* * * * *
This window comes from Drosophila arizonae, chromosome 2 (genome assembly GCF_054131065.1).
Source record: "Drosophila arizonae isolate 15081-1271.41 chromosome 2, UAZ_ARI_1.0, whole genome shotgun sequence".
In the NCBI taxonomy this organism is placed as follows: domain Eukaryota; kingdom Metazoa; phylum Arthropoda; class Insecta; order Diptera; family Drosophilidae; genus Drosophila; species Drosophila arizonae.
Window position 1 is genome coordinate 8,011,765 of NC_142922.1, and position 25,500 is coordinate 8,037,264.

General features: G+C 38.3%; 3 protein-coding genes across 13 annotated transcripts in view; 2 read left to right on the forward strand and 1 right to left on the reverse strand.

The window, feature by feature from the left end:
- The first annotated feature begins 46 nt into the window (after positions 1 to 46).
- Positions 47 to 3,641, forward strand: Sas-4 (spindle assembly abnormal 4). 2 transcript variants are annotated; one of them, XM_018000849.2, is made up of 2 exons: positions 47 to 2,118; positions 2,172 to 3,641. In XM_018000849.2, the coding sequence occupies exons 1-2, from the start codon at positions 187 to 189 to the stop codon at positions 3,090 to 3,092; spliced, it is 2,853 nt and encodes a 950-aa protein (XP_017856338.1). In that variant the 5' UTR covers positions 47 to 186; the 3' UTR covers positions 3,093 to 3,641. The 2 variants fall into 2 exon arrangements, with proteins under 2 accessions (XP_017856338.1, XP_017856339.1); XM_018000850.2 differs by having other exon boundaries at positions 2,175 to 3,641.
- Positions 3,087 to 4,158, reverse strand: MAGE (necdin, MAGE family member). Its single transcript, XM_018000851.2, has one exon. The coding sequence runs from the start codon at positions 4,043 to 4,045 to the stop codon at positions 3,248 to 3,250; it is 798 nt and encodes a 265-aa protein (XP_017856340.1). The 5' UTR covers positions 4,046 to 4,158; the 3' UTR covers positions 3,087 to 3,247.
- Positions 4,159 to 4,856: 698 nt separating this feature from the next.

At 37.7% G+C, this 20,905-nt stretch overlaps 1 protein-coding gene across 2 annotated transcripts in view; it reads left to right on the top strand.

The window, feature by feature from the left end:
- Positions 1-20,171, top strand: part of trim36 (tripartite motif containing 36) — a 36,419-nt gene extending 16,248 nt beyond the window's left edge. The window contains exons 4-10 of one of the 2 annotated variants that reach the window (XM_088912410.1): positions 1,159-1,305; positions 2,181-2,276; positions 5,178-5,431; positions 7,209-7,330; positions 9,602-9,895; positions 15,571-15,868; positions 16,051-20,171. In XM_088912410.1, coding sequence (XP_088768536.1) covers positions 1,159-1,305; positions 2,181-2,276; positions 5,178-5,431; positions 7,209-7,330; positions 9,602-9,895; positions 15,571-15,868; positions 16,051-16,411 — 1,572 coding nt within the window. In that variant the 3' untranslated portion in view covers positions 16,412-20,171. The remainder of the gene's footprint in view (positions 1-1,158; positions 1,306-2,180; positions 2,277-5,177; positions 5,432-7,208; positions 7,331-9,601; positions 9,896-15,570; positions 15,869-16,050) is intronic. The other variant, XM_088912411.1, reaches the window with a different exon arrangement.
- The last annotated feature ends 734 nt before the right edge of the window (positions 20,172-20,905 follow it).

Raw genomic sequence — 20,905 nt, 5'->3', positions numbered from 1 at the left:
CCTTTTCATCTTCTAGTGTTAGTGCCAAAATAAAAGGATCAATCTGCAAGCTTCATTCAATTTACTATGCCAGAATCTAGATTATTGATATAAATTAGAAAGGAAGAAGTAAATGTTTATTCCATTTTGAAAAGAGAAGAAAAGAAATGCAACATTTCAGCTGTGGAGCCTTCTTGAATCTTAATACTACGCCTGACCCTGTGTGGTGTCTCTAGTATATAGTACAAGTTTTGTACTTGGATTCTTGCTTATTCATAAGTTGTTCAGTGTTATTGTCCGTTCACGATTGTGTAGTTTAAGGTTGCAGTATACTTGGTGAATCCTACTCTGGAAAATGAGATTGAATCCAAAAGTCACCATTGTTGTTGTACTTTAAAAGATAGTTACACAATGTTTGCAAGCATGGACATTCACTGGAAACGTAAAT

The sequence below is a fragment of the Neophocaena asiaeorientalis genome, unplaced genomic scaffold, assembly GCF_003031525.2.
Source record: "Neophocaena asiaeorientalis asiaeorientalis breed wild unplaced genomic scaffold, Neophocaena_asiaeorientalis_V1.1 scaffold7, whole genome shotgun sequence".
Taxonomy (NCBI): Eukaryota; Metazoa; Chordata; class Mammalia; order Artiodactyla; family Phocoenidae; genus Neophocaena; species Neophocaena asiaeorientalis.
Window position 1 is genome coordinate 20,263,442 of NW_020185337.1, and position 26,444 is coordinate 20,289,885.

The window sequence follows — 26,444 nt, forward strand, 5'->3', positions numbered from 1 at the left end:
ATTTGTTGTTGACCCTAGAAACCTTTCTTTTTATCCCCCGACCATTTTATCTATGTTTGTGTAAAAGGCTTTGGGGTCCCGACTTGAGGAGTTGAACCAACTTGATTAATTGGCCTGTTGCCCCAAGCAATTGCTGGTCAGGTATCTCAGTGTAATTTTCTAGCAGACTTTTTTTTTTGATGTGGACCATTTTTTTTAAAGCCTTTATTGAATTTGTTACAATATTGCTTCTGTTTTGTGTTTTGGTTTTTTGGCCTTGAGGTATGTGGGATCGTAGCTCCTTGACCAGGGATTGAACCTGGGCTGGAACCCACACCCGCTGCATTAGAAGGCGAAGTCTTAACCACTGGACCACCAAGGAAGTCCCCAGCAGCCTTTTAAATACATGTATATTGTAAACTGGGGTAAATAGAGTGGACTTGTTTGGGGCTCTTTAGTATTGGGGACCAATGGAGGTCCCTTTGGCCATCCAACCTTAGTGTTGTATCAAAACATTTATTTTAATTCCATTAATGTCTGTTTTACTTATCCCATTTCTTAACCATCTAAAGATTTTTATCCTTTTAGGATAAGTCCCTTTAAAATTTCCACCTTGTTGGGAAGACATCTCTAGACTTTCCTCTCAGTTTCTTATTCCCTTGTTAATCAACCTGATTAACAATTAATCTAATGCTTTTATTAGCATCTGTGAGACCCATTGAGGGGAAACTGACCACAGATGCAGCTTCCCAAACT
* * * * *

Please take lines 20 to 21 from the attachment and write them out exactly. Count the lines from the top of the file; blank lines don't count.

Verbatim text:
Window position 1 is genome coordinate 20,263,442 of NW_020185337.1, and position 26,444 is coordinate 20,289,885.

The window sequence follows — 26,444 nt, forward strand, 5'->3', positions numbered from 1 at the left end: